He was completely fagged; he was, like a surgeon after a battle, like a reporter during an earthquake, perhaps a little insane; but sleepy he was not. He cursed the delay involved in the growth of the bacteria, without which he could not discover the effect of the various sorts of broths and bacterial strains, but choked his impatience.

He mounted the noisy slate stairway to the lofty world of the roof. He listened at the door of the Institute's animal house. The guinea pigs, awake and nibbling, were making a sound like that of a wet cloth rubbed on glass in window-cleaning. He stamped his foot, and in fright they broke out in their strange sound of fear, like the cooing of doves.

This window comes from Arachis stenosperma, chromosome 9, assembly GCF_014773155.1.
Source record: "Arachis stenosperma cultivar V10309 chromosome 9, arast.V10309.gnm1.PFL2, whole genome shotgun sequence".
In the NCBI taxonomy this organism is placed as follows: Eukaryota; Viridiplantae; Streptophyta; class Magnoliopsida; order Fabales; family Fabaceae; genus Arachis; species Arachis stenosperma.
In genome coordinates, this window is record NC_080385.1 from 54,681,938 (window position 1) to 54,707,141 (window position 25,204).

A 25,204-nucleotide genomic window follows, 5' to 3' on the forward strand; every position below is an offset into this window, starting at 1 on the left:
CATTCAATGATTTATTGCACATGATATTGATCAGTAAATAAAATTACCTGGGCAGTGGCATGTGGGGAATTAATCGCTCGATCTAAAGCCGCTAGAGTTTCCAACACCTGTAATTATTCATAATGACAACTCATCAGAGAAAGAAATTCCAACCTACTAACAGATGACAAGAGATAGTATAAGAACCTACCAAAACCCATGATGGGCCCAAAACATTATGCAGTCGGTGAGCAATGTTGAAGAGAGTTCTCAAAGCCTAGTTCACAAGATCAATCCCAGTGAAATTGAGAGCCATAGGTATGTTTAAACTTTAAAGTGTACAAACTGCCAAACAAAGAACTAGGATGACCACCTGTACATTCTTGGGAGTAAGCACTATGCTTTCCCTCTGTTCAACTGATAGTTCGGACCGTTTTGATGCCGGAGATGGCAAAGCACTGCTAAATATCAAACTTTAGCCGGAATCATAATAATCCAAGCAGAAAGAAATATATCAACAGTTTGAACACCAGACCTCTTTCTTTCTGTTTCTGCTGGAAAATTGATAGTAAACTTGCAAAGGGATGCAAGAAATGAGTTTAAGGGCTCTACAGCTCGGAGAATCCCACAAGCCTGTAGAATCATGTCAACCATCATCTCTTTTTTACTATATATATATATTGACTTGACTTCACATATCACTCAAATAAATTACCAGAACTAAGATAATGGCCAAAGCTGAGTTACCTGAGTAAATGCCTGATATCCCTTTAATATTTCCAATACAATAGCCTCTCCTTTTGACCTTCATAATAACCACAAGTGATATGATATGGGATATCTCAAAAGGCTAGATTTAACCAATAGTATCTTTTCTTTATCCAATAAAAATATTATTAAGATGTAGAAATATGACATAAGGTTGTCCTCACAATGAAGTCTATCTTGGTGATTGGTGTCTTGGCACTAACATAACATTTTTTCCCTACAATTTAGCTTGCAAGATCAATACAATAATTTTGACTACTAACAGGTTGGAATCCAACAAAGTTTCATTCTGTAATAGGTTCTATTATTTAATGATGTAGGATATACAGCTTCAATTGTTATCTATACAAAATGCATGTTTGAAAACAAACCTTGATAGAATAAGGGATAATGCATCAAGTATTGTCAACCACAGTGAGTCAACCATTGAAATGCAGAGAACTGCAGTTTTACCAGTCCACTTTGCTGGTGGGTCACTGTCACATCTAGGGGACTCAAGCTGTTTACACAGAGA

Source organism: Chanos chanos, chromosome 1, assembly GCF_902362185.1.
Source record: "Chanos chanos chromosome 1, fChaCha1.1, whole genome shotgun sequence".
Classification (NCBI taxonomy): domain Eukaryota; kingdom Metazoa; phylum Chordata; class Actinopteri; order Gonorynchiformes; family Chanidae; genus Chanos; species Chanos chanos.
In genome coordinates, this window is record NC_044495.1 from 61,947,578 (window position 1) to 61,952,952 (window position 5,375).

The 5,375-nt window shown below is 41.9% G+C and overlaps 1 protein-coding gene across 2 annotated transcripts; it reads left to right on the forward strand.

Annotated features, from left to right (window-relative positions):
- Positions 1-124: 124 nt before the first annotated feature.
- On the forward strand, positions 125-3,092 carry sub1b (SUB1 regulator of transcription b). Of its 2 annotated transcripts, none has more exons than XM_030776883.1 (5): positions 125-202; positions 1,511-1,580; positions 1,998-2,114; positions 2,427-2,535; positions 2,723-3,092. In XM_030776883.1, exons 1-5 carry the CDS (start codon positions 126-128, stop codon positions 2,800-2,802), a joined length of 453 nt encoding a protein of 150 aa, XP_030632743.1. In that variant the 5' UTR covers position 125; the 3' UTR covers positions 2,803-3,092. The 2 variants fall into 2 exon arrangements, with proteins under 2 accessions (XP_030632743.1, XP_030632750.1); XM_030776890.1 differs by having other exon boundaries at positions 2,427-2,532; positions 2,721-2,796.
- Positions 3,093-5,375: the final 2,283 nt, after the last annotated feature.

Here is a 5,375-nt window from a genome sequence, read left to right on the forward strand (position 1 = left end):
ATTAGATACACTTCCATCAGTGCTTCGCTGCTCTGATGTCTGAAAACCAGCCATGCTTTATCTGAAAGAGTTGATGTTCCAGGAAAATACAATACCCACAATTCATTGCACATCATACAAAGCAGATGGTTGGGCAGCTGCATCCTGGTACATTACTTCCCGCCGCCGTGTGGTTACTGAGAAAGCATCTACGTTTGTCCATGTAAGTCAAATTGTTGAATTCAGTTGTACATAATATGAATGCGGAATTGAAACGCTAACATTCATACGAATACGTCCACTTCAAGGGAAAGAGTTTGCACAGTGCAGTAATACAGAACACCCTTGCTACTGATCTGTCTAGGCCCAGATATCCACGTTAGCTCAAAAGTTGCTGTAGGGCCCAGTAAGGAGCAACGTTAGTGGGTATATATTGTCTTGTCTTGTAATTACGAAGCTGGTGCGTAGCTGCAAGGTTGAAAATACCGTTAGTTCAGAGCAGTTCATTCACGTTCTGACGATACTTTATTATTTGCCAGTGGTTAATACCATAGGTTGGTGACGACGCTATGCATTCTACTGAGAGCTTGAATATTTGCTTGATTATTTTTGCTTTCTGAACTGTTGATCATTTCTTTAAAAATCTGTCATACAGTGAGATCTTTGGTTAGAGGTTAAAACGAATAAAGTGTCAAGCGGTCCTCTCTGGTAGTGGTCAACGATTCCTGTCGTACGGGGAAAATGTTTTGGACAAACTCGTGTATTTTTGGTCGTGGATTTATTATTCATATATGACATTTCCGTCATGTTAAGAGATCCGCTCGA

He marched violently up and down, refreshed by the soaring sky, till he was calmed to hunger. Again he went pillaging. He found chocolate belonging to an innocent technician; he even invaded the office of the Director and in the desk of the Diana-like Pearl Robbins unearthed tea and a kettle (as well as a lip-stick, and a love-letter beginning "My Little Ickles"). He made himself a profoundly bad cup of tea, then, his whole body dragging, returned to his table to set down elaborately, in a shabby, nearly-filled note-book, every step of his experiment.

After seven he worked out the operation of the telephone switchboard and called Lower Manhattan Hospital. Could Dr. Arrowsmith have some more pus from the same carbuncle? What? It'd healed? Curse it! No more of that material.